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Jim Liebelt Christian Blog and Commentary

Teen Pregnancy, Abortion Rates Rise

A new report demonstrates a slight increase in teen pregnancy, and abortions, as well as a modest increase in teen live births during 2006. What strikes me most in this report is that two-thirds of teen pregnancies were in ages 18-19. To me, it would seem responsible for parents and educators to place more focus on preventative efforts on this demographic -- where most teen pregnancies occur -- to the young college-age person.

The teen pregnancy rate in the USA rose 3% in 2006, the first increase in more than a decade, according to data out today. The data also show higher rates of births and abortions among girls 15-19.

The numbers, calculated by the Guttmacher Institute, a non-profit group that studies reproductive and sexual health, show a clear reversal from the downward trend that began in the 1990s.

About 7% of teen girls got pregnant in 2006, a rate of 71.5 pregnancies per 1,000 teens. That's up slightly from 69.5 in 2005, Guttmacher says. In 1990, when rates peaked, about 12% got pregnant.

Guttmacher and others suggest the increase is related to a focus on abstinence-only sex education programs under the Bush administration.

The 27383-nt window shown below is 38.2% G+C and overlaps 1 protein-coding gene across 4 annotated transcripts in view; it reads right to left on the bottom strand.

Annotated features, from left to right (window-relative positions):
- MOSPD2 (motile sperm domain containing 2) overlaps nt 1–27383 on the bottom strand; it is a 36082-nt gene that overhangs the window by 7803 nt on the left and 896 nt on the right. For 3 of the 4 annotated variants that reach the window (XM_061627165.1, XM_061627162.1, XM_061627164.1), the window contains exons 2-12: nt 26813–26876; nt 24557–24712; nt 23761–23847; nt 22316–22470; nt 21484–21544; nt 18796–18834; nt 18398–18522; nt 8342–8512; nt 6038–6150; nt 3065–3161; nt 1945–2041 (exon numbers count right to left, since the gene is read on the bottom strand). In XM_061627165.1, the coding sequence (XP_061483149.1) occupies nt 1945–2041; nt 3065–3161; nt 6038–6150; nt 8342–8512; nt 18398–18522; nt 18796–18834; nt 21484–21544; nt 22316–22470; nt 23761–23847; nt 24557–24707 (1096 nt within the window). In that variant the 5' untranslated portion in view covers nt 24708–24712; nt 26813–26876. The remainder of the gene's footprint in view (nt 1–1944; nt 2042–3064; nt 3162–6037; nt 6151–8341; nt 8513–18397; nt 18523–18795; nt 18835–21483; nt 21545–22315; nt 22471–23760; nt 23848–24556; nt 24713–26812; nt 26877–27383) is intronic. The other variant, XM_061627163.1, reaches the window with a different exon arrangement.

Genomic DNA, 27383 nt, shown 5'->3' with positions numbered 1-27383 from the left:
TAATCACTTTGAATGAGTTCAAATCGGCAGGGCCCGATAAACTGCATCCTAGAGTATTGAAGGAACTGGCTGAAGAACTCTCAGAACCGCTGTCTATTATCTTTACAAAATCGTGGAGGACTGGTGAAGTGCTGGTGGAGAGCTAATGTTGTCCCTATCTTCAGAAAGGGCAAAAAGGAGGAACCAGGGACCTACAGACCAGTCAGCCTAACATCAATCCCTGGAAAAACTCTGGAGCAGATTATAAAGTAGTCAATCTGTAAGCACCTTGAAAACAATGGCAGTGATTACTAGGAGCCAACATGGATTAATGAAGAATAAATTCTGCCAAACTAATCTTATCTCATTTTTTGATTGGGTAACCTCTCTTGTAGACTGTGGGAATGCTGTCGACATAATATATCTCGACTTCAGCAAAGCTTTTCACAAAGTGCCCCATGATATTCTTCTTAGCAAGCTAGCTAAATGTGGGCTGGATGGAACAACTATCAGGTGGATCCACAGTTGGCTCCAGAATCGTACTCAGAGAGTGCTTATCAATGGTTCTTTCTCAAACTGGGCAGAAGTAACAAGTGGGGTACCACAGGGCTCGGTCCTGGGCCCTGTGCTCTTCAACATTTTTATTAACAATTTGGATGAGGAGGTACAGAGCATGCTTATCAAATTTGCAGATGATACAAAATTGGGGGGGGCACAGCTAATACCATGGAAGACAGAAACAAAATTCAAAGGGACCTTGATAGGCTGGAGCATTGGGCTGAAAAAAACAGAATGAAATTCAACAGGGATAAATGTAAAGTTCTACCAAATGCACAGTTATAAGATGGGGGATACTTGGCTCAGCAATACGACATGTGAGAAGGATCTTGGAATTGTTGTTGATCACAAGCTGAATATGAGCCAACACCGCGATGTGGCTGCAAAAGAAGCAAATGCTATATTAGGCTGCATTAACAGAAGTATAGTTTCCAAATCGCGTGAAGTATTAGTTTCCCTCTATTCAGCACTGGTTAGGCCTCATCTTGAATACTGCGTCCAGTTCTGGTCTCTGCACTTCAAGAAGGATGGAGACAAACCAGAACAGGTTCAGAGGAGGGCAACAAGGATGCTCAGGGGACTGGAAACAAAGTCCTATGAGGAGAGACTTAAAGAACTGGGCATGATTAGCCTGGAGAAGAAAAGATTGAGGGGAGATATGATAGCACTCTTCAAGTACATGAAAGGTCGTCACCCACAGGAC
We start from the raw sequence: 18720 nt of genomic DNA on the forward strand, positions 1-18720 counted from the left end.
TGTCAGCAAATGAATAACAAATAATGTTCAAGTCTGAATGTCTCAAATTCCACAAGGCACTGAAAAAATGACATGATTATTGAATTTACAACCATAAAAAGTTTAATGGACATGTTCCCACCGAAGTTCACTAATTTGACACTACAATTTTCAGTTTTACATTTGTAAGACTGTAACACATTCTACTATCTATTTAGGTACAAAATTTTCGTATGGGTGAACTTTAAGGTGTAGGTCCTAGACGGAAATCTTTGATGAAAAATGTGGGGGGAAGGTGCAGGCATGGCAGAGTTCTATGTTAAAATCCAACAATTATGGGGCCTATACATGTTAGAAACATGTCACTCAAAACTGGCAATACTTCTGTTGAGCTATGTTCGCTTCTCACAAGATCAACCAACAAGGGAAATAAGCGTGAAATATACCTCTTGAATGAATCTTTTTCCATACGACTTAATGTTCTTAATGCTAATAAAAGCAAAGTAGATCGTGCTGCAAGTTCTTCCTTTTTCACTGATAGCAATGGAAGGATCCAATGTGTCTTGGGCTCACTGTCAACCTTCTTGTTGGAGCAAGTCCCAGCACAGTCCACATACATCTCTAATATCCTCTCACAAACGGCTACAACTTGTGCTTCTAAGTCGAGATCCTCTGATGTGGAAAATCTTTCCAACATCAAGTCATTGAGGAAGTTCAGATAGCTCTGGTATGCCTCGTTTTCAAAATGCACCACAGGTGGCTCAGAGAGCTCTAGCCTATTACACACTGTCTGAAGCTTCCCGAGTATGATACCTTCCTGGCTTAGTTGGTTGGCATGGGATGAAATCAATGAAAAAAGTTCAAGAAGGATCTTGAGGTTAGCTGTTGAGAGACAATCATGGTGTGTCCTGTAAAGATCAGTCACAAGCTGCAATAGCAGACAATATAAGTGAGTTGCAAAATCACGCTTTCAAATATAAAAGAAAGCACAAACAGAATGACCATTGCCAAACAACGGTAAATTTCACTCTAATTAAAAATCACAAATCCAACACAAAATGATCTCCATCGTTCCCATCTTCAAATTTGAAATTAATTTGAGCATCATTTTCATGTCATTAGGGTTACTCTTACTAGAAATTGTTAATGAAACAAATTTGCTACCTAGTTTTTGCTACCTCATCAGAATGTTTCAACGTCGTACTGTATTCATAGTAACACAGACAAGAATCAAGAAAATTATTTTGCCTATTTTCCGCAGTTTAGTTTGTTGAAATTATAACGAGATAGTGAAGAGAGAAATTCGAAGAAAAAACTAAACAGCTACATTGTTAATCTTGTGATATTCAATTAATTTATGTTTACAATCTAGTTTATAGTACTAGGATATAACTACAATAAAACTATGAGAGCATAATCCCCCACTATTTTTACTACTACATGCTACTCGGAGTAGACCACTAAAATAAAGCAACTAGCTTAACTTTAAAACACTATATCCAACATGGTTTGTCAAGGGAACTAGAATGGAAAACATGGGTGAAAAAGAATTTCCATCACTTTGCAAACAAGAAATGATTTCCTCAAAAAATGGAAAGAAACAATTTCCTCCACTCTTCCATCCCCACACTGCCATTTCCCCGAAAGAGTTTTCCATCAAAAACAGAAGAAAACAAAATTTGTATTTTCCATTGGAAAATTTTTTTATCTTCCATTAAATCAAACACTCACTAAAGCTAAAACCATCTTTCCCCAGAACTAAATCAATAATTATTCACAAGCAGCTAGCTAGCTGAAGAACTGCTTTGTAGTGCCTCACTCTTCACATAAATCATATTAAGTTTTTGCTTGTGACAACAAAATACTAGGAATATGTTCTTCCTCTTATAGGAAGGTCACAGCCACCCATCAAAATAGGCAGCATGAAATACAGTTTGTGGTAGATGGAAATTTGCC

Funding for abstinence doubled from 2000 to 2003, to $120 million. By 2008, funding was at $176 million. Guttmacher is an outspoken opponent of abstinence-only education.

Those on the other side cry foul. "To me, it appears to be another opportunity to throw a barb at abstinence education," says Valerie Huber of the National Abstinence Education Association. She says that only a quarter of federal funding for teen sexuality programs went to abstinence in 2008.

In 2006, two-thirds of all teen pregnancies were to ages 18-19; data do not reflect marital status.

Guttmacher's analysis shows a 4% increase in the teen birth rate and a 1% rise in abortion rates, based on federal statistics and Guttmacher's abortion research. The National Center for Health Statistics will release its pregnancy rate data later this year.

Source: USA Today